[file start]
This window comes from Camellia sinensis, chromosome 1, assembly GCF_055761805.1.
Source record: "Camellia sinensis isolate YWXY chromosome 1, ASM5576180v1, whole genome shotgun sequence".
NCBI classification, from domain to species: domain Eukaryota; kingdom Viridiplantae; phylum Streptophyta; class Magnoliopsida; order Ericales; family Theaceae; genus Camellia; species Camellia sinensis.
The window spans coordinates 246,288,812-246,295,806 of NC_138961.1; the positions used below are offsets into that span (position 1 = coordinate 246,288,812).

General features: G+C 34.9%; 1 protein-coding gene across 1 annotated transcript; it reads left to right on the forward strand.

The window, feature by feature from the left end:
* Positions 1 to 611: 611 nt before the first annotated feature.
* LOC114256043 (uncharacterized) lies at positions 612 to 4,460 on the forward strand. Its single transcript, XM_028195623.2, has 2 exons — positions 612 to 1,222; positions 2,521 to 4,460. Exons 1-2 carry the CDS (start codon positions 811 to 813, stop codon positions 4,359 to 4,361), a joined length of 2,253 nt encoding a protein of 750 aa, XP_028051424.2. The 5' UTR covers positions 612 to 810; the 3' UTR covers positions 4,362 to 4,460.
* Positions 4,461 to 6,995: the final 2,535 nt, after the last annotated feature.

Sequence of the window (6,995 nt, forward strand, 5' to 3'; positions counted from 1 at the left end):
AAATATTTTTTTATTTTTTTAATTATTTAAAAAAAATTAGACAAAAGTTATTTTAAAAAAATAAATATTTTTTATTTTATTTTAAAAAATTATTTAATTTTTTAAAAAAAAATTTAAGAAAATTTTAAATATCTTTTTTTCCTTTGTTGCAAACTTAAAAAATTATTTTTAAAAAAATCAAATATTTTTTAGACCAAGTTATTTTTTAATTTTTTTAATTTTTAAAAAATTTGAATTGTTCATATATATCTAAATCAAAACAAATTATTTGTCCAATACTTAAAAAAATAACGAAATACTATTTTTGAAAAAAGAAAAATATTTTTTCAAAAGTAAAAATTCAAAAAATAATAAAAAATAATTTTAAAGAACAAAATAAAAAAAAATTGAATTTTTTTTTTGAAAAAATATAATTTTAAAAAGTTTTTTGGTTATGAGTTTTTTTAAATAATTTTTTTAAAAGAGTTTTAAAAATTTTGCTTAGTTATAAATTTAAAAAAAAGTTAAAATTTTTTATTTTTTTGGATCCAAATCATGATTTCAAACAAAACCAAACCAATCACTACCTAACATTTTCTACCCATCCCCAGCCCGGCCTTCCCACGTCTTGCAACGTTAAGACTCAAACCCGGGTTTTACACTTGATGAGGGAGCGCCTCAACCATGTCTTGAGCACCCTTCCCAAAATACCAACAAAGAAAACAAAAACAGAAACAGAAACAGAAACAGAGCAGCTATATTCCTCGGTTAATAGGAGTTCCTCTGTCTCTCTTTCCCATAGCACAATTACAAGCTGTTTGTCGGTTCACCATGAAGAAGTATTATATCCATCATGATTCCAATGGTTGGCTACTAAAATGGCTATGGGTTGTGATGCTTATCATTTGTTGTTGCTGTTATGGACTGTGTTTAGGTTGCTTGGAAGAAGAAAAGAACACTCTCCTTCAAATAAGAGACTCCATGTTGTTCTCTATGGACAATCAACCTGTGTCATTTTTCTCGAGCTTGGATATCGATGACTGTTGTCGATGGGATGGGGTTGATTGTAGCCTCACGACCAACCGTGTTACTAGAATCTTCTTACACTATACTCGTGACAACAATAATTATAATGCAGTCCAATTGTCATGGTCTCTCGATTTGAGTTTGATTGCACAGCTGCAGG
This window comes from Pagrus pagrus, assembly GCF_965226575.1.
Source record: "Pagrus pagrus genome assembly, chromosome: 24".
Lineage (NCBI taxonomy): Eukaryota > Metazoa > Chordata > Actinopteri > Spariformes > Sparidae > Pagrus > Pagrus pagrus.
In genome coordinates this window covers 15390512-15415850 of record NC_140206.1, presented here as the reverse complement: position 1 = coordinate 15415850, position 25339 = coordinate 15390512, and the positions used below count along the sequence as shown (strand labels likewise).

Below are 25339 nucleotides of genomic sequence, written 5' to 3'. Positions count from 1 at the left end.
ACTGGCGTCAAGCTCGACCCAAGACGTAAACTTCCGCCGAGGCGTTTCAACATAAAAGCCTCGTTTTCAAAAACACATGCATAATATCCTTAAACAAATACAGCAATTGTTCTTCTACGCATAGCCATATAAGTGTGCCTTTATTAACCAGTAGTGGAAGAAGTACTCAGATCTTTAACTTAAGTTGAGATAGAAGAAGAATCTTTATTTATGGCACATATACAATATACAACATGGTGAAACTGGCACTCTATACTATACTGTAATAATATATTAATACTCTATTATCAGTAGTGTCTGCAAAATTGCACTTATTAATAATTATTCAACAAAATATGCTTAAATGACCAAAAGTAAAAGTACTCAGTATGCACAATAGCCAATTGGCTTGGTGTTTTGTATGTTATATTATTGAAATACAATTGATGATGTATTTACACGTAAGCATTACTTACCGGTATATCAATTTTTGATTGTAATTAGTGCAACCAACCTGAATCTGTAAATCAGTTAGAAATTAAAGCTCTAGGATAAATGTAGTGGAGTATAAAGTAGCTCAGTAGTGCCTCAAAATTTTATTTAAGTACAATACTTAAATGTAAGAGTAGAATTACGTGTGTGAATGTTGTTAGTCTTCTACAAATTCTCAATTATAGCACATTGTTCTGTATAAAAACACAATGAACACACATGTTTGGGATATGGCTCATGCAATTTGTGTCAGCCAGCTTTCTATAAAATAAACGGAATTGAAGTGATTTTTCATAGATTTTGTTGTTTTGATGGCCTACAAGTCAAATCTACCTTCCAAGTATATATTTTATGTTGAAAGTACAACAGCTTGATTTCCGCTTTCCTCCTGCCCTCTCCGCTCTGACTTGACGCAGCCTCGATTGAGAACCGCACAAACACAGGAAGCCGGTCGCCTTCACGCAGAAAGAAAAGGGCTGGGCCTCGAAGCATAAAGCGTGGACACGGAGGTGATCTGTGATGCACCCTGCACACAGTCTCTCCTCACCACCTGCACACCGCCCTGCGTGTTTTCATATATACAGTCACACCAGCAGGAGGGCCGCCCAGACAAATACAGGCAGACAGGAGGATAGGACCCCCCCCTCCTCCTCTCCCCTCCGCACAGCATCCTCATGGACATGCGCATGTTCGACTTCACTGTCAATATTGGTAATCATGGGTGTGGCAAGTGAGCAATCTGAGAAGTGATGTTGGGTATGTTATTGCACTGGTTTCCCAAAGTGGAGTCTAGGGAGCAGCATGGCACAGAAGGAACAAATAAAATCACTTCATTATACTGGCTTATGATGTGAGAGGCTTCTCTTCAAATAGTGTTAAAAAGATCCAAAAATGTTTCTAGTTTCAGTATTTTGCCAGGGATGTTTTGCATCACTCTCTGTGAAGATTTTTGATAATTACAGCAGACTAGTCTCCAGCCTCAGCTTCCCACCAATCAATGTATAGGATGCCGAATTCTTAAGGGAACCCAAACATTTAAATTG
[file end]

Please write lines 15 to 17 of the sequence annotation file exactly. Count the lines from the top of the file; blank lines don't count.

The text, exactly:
In genome coordinates this window covers 15390512-15415850 of record NC_140206.1, presented here as the reverse complement: position 1 = coordinate 15415850, position 25339 = coordinate 15390512, and the positions used below count along the sequence as shown (strand labels likewise).

Below are 25339 nucleotides of genomic sequence, written 5' to 3'. Positions count from 1 at the left end.
ACTGGCGTCAAGCTCGACCCAAGACGTAAACTTCCGCCGAGGCGTTTCAACATAAAAGCCTCGTTTTCAAAAACACATGCATAATATCCTTAAACAAATACAGCAATTGTTCTTCTACGCATAGCCATATAAGTGTGCCTTTATTAACCAGTAGTGGAAGAAGTACTCAGATCTTTAACTTAAGTTGAGATAGAAGAAGAATCTTTATTTATGGCACATATACAATATACAACATGGTGAAACTGGCACTCTATACTATACTGTAATAATATATTAATACTCTATTATCAGTAGTGTCTGCAAAATTGCACTTATTAATAATTATTCAACAAAATATGCTTAAATGACCAAAAGTAAAAGTACTCAGTATGCACAATAGCCAATTGGCTTGGTGTTTTGTATGTTATATTATTGAAATACAATTGATGATGTATTTACACGTAAGCATTACTTACCGGTATATCAATTTTTGATTGTAATTAGTGCAACCAACCTGAATCTGTAAATCAGTTAGAAATTAAAGCTCTAGGATAAATGTAGTGGAGTATAAAGTAGCTCAGTAGTGCCTCAAAATTTTATTTAAGTACAATACTTAAATGTAAGAGTAGAATTACGTGTGTGAATGTTGTTAGTCTTCTACAAATTCTCAATTATAGCACATTGTTCTGTATAAAAACACAATGAACACACATGTTTGGGATATGGCTCATGCAATTTGTGTCAGCCAGCTTTCTATAAAATAAACGGAATTGAAGTGATTTTTCATAGATTTTGTTGTTTTGATGGCCTACAAGTCAAATCTACCTTCCAAGTATATATTTTATGTTGAAAGTACAACAGCTTGATTTCCGCTTTCCTCCTGCCCTCTCCGCTCTGACTTGACGCAGCCTCGATTGAGAACCGCACAAACACAGGAAGCCGGTCGCCTTCACGCAGAAAGAAAAGGGCTGGGCCTCGAAGCATAAAGCGTGGACACGGAGGTGATCTGTGATGCACCCTGCACACAGTCTCTCCTCACCACCTGCACACCGCCCTGCGTGTTTTCATATATACAGTCACACCAGCAGGAGGGCCGCCCAGACAAATACAGGCAGACAGGAGGATAGGACCCCCCCCTCCTCCTCTCCCCTCCGCACAGCATCCTCATGGACATGCGCATGTTCGACTTCACTGTCAATATTGGTAATCATGGGTGTGGCAAGTGAGCAATCTGAGAAGTGATGTTGGGTATGTTATTGCACTGGTTTCCCAAAGTGGAGTCTAGGGAGCAGCATGGCACAGAAGGAACAAATAAAATCACTTCATTATACTGGCTTATGATGTGAGAGGCTTCTCTTCAAATAGTGTTAAAAAGATCCAAAAATGTTTCTAGTTTCAGTATTTTGCCAGGGATGTTTTGCATCACTCTCTGTGAAGATTTTTGATAATTACAGCAGACTAGTCTCCAGCCTCAGCTTCCCACCAATCAATGTATAGGATGCCGAATTCTTAAGGGAACCCAAACATTTAAATTG